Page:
What a fellow Wilson is! If I could only throw the same enthusiasm into physiology that he does into psychology, I should become a Claude Bernard at the least. His whole life and soul and energy work to one end. He drops to sleep collating his results of the past day, and he wakes to plan his researches for the coming one. And yet, outside the narrow circle who follow his proceedings, he gets so little credit for it. Physiology is a recognized science. If I add even a brick to the edifice, every one sees and applauds it. But Wilson is trying to dig the foundations for a science of the future. His work is underground and does not show. Yet he goes on uncomplainingly, corresponding with a hundred semi-maniacs in the hope of finding one reliable witness, sifting a hundred lies on the chance of gaining one little speck of truth, collating old books, devouring new ones, experimenting, lecturing, trying to light up in others the fiery interest which is consuming him. I am filled with wonder and admiration when I think of him, and yet, when he asks me to associate myself with his researches, I am compelled to tell him that, in their present state, they offer little attraction to a man who is devoted to exact science. If he could show me something positive and objective, I might then be tempted to approach the question from its physiological side. So long as half his subjects are tainted with charlatanerie and the other half with hysteria we physiologists must content ourselves with the body and leave the mind to our descendants.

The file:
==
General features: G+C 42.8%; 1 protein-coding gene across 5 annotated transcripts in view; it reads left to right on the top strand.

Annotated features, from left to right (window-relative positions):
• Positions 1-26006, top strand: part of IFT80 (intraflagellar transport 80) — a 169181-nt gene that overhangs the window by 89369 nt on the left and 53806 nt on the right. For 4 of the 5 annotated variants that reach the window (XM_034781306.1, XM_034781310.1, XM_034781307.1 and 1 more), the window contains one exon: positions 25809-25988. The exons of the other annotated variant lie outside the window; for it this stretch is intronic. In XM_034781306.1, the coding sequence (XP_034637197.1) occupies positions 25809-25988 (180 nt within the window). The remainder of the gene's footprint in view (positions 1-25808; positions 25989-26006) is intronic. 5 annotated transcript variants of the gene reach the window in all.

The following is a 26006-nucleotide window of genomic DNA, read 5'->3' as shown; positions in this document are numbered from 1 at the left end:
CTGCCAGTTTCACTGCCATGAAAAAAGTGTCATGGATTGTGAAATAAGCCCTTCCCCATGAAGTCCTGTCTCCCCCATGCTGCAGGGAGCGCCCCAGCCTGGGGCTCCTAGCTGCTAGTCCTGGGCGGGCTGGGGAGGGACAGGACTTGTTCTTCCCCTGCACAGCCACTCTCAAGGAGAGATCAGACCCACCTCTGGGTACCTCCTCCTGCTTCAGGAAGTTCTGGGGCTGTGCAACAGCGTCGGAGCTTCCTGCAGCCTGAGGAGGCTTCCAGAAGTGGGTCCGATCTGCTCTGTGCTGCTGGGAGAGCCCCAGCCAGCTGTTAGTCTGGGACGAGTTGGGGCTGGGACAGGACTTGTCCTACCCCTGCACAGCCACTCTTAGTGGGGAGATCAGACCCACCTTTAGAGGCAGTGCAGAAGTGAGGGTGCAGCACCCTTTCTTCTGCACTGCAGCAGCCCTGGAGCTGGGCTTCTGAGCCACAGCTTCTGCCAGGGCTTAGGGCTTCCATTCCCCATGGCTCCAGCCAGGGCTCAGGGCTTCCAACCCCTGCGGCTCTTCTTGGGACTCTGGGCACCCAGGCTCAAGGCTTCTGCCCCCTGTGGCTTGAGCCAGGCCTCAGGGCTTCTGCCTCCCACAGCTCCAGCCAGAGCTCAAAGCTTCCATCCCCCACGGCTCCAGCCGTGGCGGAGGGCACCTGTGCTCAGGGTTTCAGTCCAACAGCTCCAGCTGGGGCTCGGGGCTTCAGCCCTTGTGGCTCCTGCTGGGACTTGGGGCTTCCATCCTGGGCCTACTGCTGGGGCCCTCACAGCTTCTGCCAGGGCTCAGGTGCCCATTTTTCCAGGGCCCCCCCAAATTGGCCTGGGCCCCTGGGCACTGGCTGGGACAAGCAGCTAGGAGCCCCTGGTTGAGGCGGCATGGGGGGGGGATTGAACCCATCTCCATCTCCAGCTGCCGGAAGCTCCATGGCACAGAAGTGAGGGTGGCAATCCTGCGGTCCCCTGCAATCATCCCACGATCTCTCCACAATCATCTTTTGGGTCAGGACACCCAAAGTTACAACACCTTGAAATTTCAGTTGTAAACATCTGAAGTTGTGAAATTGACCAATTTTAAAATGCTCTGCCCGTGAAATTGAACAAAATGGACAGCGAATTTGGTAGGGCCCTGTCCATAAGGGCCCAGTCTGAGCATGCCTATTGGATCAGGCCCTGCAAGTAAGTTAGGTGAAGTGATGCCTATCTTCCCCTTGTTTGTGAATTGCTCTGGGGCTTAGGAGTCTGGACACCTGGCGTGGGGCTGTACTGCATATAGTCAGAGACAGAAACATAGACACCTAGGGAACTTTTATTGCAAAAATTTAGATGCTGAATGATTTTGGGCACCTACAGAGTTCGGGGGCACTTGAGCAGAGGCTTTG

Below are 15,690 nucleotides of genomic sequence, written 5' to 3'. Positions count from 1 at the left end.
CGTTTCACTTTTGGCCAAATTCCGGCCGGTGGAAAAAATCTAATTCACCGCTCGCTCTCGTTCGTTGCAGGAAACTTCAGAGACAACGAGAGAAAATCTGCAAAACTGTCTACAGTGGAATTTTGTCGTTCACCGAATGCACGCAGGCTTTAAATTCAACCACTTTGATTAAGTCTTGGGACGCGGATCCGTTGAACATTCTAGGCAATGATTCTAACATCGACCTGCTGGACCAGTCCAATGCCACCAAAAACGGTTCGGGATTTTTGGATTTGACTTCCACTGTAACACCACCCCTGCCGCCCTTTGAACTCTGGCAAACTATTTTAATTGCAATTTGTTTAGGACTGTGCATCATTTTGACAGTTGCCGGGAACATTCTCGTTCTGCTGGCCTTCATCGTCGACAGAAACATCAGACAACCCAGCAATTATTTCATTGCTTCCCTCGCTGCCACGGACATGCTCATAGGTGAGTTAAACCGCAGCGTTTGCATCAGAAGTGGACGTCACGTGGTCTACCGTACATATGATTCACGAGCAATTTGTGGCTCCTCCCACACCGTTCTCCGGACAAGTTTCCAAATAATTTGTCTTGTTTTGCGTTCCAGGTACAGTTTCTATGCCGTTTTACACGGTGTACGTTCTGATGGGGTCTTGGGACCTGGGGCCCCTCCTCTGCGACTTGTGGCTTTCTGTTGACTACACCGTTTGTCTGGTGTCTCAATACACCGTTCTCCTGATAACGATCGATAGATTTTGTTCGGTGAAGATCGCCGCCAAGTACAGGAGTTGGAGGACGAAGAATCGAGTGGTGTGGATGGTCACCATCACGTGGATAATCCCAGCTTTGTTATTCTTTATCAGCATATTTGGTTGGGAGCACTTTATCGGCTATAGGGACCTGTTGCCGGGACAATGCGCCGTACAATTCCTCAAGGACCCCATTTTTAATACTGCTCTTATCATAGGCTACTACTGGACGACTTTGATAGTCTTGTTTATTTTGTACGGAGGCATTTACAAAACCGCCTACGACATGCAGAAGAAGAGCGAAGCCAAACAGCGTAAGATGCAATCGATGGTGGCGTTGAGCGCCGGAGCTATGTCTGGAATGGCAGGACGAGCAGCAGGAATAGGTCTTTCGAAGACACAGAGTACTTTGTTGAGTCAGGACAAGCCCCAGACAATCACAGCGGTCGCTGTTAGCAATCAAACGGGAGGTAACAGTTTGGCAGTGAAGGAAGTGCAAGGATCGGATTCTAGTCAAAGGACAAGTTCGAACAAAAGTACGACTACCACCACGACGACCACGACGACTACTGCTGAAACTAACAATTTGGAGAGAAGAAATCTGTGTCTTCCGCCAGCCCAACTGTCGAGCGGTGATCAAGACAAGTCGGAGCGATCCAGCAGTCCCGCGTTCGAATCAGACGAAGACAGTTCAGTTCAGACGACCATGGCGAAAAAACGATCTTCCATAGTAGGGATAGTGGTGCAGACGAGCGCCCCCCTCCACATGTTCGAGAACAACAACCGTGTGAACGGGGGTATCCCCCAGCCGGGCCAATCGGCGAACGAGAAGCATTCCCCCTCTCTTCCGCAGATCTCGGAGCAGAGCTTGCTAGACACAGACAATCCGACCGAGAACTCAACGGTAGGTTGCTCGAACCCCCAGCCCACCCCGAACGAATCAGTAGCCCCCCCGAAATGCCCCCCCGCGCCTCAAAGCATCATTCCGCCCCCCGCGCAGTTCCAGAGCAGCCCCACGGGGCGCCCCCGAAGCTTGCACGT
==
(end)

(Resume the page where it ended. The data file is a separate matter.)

No doubt I am a materialist. Agatha says that I am a rank one. I tell her that is an excellent reason for shortening our engagement, since I am in such urgent need of her spirituality. And yet I may claim to be a curious example of the effect of education upon temperament, for by nature I am, unless I deceive myself, a highly psychic man. I was a nervous, sensitive boy, a dreamer, a somnambulist, full of impressions and intuitions. My black hair, my dark eyes, my thin, olive face, my tapering fingers, are all characteristic of my real temperament, and cause experts like Wilson to claim me as their own. But my brain is soaked with exact knowledge. I have trained myself to deal only with fact and with proof. Surmise and fancy have no place in my scheme of thought. Show me what I can see with my microscope, cut with my scalpel, weigh in my balance, and I will devote a lifetime to its investigation. But when you ask me to study feelings, impressions, suggestions, you ask me to do what is distasteful and even demoralizing. A departure from pure reason affects me like an evil smell or a musical discord.